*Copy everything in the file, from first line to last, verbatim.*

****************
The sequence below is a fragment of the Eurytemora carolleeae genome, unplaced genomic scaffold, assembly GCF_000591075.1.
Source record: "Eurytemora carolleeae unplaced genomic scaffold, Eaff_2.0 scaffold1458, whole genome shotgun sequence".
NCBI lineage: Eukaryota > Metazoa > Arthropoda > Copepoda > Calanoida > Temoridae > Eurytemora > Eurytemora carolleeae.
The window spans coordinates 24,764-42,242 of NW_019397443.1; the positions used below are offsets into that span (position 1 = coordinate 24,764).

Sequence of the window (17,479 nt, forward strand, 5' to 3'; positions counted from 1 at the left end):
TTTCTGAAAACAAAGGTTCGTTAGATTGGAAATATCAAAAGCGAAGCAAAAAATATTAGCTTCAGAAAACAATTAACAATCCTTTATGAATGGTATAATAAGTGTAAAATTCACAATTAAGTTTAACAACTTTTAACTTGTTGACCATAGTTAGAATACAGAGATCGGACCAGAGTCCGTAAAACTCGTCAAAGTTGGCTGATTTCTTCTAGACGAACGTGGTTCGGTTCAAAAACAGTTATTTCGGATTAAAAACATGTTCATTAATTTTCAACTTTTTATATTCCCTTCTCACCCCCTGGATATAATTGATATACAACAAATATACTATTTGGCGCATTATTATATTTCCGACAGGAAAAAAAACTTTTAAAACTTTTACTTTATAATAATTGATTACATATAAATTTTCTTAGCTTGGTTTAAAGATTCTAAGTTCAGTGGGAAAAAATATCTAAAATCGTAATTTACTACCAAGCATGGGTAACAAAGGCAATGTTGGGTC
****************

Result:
The sequence below is a fragment of the Eurytemora carolleeae genome, unplaced genomic scaffold, assembly GCF_000591075.1.
Source record: "Eurytemora carolleeae unplaced genomic scaffold, Eaff_2.0 scaffold1458, whole genome shotgun sequence".
NCBI lineage: Eukaryota > Metazoa > Arthropoda > Copepoda > Calanoida > Temoridae > Eurytemora > Eurytemora carolleeae.
The window spans coordinates 24,764-42,242 of NW_019397443.1; the positions used below are offsets into that span (position 1 = coordinate 24,764).

Sequence of the window (17,479 nt, forward strand, 5' to 3'; positions counted from 1 at the left end):
TTTCTGAAAACAAAGGTTCGTTAGATTGGAAATATCAAAAGCGAAGCAAAAAATATTAGCTTCAGAAAACAATTAACAATCCTTTATGAATGGTATAATAAGTGTAAAATTCACAATTAAGTTTAACAACTTTTAACTTGTTGACCATAGTTAGAATACAGAGATCGGACCAGAGTCCGTAAAACTCGTCAAAGTTGGCTGATTTCTTCTAGACGAACGTGGTTCGGTTCAAAAACAGTTATTTCGGATTAAAAACATGTTCATTAATTTTCAACTTTTTATATTCCCTTCTCACCCCCTGGATATAATTGATATACAACAAATATACTATTTGGCGCATTATTATATTTCCGACAGGAAAAAAAACTTTTAAAACTTTTACTTTATAATAATTGATTACATATAAATTTTCTTAGCTTGGTTTAAAGATTCTAAGTTCAGTGGGAAAAAATATCTAAAATCGTAATTTACTACCAAGCATGGGTAACAAAGGCAATGTTGGGTC